Once we’ve locked down the resources, we officially kick start preproduction, which usually consists of concept art (character design, background design, architecture interior/exterior design…etc), storyboards, logo design, GUI (Graphical User Interface) mock-ups, model/texture/animation tests, render tests…etc. This is also when we sometimes do our on-the-fly R&D work, to makes sure a particular production pipeline is doable for the project. Often some of the preproduction work is already done by us internally, but sometimes we leave it all for the external guys to tackle. I’m the kind of art director that likes the team to take on a sense of ownership, so I try to get them pumped up and feeling challenged. Nothing annoys me more than artists who are just going through the motions with no sense of ownership, no pride, and no creativity–just showing up for a paycheck. Guys like that eventually get fired because game development is all about passion–if you don’t have it, it shows in your work. There was a time back when I was just a grunt artist that didn’t feel passionate about the games I was working on, and believe me, it showed. I could tell the love wasn’t there, and other people could tell too. But somewhere along the way I learned that you have to put in everything you’ve got, no matter what it is you’re working on. That is how you can be the best artist you can be–by trying your hardest always.
At this point the programmers will have a basic prototype engine for us to throw placeholder art into, so we can see how things would work in the game. A game at this stage is quite fun to look at, because it’s a mess of placeholder art, programmer art, designer scribbles..etc.
Now comes production, which is when all the art assets used in the game are generated. This is the long haul, and is the bulk of a game’s development time. I have to track art assets as they are generated, review them, critique them, do mock-ups, show more references, paintover stuff that isn’t working…etc–basically to get the art team to deliver what I deem as high quality work suitable for the style of the game. On the managing side, I have to keep track of the outstanding tasks, make sure stuff gets turned in on time, watch out for kinks in the production pipeline and resolve any problems that come up during art production. I also have to assess the strengths and weaknesses of artists on the team and assign the right task to each person. If someone isn’t working out on a task, I try assigning him a different task. Usually I try to assign tasks that the artists are interested in, and I always give them to benefit of the doubt that they can pull it off, until they prove otherwise.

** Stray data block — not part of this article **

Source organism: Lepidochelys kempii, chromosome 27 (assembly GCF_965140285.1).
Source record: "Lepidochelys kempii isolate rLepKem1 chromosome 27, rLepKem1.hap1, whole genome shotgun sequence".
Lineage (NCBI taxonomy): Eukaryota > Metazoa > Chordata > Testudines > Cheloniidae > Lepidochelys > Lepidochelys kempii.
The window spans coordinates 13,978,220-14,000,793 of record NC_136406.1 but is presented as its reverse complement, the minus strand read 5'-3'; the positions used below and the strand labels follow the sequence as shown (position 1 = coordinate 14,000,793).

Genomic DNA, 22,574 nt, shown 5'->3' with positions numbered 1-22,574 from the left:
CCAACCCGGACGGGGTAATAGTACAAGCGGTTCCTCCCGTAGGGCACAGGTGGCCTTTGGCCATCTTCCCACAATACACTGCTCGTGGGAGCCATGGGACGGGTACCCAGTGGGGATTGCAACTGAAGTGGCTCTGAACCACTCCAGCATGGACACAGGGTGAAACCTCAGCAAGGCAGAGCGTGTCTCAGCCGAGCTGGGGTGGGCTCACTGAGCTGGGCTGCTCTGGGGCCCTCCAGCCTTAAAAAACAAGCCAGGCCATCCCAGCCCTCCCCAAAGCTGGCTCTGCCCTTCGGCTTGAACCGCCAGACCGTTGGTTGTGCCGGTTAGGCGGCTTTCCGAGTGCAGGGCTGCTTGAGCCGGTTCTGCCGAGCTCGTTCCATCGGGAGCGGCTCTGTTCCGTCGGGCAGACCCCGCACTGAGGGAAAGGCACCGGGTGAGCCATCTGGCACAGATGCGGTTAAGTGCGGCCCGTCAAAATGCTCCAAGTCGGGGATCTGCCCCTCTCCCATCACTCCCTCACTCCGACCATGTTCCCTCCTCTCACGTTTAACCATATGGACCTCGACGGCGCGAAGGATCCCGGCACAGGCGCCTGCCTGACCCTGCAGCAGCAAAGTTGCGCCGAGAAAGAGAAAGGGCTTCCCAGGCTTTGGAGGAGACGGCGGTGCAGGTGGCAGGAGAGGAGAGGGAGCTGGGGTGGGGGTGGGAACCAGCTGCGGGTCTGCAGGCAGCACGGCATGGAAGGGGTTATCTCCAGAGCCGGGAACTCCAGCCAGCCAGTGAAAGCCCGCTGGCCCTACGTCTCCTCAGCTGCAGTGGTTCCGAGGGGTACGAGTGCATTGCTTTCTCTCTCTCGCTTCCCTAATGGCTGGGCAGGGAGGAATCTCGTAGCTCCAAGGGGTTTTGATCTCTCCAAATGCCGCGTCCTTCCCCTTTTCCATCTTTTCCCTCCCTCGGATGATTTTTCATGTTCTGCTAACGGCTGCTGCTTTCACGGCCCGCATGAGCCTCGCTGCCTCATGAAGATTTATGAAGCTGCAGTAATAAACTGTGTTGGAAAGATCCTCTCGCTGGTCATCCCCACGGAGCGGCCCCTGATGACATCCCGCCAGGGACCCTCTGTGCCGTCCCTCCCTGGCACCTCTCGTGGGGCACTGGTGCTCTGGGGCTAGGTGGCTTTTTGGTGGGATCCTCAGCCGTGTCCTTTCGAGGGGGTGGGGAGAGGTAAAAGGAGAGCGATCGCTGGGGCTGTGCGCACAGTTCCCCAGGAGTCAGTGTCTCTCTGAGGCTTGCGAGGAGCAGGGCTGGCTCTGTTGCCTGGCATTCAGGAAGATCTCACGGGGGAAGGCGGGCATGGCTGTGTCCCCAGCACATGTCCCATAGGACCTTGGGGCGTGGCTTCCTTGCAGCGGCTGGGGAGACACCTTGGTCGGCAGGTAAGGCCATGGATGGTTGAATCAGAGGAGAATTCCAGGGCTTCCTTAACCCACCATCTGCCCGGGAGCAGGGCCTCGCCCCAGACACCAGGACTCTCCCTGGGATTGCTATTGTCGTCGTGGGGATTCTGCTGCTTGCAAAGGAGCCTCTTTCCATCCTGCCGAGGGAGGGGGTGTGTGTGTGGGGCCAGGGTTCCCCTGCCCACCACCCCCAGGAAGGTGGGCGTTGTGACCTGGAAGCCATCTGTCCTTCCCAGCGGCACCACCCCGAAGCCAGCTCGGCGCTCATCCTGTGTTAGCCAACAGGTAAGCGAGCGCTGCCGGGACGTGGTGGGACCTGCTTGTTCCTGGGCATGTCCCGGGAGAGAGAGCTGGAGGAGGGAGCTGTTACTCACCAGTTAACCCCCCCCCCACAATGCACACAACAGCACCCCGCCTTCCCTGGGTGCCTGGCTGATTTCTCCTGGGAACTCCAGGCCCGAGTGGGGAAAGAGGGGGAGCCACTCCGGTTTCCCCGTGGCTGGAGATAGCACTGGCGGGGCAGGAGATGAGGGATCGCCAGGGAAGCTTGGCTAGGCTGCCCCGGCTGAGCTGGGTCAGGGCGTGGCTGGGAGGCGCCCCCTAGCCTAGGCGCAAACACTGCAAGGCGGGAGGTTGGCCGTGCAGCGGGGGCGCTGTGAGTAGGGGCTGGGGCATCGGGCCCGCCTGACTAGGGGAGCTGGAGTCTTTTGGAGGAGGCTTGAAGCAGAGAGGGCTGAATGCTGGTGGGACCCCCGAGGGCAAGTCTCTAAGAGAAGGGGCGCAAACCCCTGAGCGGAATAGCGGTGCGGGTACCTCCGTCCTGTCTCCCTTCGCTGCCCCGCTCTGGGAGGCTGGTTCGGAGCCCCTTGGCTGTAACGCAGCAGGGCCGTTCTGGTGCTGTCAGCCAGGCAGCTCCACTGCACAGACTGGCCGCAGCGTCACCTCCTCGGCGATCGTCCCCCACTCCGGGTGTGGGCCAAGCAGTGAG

To be a good art director, you have to have the eye for spotting potential. I’ve more than a few times put artists on tasks they’ve never done before and knew nothing about, because I recognized the potential and I knew with proper direction, they will not only pull it off, but do a beautiful job too. So far I’ve been right every time, and the artists always appreciate me believing in them and challenging them to grow, to learn, to improve, and to mature as artists. Some art directors are just there to make sure things look good, while other art directors act more like mentors–I belong to the latter group. I have a knack for teaching, and I know I’m a damn good teacher as the past students I’ve taught told me so after I stopped teaching. So naturally, my style of art directing is more like mentoring, and this doesn’t work with every artist–the younger artists tend to respond to that style of art directing more than older artists, because the younger artists are typically less experienced and thirsty for knowledge. When need to, I can switch gears and be a more co-worker type of art director and drop the nurturing mentor aspect, as I know the veteran artists prefer that. It also just happens naturally too because the veteran guys know what they’re doing, and all they really need is for you to point them the right direction and they’ll forge ahead. Some of them probably have more technical knowledge than the art director does, as veteran guys are the ones in the trenches everyday, dealing with every little problem in the art production first hand.
During the production, there are usully a few important milestones–first playable (when it actually starts to resemble a game, no matter how ugly or primitive it is), alpha (when all the game mechanics actually work, but still have unfinished art, music…etc), beta (everything should be completed, except there are bugs, and maybe some minor art updates that wouldn’t affect testing), and gold master candidate (the fully completed and tested game that can go into duplication for shipping/releasing). Sometimes during production, you might find out during one particular meeting that the higher ups are not feeling the visual direction of the game–that’s when you need to think fast on your feet and come up with a solution right away. This usually involves doing some mock-ups and getting the higher ups to sign off on them, and then implement the new direction down the chain of production.